Cocktails and Spirits and Wine–Oh My!
To presume that National Mustard Day was a promotional effort instigated by one of the many mustard producers (or Big Mustard?) wouldn’t be out of the realm of possibility but, as near as I can tell, it wouldn’t be true, either! Apparently National Mustard Day, celebrated on the first Saturday of August, is the product of the National Mustard Museum, currently located in Middleston, Wisconsin, and houses over 5,500 mustards and various mustard memorabilia.
Barry Levenson founded the Mustard Museum while he was still the Assistant Attorney General of Wisconsin and 6 years later changed careers to run the museum full time. The Mustard Museum was been the sponsor of National Mustard Day since 1991.
Now, mustard can be sweet. My favorite used to be this raspberry honey mustard I first had at a wine tasting. Just amazing! Of course, just your usual run of the mill honey mustard is pretty tasty, too, but these days I gravitate more towards Dijon and Creole mustards, the grainier the better. Mustard is part of the holy trinity of my mom’s ham glaze (brown sugar, orange juice, and the aforementioned mustard), pretzels and hotdogs would be lost without it, and the powdered variety is wonderful to cook with (then again, so is the prepared variety).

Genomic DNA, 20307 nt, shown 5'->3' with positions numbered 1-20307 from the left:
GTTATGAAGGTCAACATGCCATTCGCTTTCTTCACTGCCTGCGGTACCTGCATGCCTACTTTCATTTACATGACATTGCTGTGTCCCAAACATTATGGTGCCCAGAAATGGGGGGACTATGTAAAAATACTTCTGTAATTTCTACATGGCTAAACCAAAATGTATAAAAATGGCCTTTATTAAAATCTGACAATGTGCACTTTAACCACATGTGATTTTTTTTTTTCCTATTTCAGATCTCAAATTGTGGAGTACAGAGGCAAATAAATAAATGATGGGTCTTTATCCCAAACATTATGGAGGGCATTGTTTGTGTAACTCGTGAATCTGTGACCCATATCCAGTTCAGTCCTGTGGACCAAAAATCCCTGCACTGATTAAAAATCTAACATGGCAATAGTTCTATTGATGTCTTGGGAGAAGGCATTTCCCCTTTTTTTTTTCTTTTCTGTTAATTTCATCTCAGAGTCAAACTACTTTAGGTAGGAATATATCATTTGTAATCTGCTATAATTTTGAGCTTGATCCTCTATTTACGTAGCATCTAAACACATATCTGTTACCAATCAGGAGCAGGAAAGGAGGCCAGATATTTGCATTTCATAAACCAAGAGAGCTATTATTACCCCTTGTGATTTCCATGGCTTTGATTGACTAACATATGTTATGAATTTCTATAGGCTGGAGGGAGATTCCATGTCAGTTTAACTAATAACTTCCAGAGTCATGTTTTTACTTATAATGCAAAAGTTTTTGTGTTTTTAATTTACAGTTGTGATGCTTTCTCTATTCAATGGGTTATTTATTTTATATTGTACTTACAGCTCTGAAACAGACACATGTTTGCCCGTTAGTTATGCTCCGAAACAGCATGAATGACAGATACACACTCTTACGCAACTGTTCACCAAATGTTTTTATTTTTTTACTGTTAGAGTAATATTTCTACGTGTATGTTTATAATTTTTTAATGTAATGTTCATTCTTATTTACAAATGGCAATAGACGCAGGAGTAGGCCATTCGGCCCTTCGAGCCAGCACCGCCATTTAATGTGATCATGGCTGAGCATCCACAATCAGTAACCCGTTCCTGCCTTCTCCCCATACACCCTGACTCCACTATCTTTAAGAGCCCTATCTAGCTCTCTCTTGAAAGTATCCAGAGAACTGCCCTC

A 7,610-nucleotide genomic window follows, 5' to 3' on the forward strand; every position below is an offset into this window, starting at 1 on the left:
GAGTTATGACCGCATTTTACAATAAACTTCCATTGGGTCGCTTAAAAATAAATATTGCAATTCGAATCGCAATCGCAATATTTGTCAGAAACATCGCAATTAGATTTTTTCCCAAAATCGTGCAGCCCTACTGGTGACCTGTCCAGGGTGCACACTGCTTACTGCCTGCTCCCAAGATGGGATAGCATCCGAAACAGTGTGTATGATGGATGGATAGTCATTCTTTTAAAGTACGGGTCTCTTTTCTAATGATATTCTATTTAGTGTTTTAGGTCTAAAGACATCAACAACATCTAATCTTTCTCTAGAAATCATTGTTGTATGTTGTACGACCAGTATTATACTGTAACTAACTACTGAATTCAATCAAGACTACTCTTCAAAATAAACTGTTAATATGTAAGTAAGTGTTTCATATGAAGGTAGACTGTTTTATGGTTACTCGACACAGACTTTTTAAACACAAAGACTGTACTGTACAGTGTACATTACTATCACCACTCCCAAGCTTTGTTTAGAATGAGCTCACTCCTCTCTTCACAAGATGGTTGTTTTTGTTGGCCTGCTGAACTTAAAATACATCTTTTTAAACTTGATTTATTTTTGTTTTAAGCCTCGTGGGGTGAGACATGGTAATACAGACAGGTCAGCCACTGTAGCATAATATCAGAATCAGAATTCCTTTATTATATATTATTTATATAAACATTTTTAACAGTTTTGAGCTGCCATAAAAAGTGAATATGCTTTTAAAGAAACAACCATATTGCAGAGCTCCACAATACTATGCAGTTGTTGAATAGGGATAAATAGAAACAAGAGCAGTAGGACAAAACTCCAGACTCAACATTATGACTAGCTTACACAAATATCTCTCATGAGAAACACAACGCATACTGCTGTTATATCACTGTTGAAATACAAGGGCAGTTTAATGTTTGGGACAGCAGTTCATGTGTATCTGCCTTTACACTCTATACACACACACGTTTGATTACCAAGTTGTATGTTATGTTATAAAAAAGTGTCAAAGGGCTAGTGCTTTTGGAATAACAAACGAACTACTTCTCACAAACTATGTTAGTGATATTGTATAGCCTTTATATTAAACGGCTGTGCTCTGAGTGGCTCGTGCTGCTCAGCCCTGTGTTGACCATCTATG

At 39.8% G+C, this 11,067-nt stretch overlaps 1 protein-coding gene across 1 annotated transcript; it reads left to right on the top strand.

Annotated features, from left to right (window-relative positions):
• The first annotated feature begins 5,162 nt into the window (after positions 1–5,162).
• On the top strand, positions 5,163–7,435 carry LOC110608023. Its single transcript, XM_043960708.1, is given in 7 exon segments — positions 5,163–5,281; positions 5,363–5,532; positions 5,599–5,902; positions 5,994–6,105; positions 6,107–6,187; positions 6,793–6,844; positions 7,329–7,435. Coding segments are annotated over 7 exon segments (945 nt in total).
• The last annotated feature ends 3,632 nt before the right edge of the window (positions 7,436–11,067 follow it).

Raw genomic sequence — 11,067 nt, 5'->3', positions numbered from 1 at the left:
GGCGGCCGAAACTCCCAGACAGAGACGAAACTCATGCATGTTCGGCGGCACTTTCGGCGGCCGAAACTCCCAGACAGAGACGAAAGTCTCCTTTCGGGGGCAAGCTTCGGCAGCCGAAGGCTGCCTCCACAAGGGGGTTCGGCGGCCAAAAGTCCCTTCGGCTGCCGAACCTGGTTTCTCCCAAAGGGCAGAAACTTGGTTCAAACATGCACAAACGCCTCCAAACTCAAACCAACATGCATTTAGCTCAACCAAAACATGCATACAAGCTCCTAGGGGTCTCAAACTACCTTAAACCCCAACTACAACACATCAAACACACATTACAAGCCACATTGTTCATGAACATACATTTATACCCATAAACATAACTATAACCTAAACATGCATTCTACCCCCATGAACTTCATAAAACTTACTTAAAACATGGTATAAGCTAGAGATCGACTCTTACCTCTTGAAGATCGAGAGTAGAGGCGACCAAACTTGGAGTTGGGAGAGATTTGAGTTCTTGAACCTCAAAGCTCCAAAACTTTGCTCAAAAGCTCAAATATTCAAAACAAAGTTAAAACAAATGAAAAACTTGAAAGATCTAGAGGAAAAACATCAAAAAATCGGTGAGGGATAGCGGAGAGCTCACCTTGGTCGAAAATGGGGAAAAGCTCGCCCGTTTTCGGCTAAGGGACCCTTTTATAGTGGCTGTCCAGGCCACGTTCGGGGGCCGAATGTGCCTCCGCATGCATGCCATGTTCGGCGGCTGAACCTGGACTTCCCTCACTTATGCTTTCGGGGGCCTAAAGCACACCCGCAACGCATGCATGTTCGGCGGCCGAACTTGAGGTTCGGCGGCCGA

So the challenge was to create a cocktail based on this “King of Condiments.”
2 oz London Dry Gin
1 oz Beer
1/2 oz (or 1 Tbsp) Dijon Mustard
Combine ingredients over ice and shake until nice and frothy. Strain into a chilled cocktail glass and garnish with a mini gherkin or kosher dill pickle, whichever you best prefer.
You could even go more elaborate with your garnish and skewer a cocktail wiener or some deli meat with an olive. Or, hey, if you’ve got some pretzel bread handy, go for it!
I don’t think I have to point out that this is not a sweet cocktail. This is very much along the lines of a dirty martini with the added boost of the emulsifying property of the mustard. The mustard and gin go so well together than I’m seriously considering using gin instead of vinegar in my next vinaigrette, and the beer gives the cocktail a bright finish–though the exact tone will change depending on what beer you have on hand.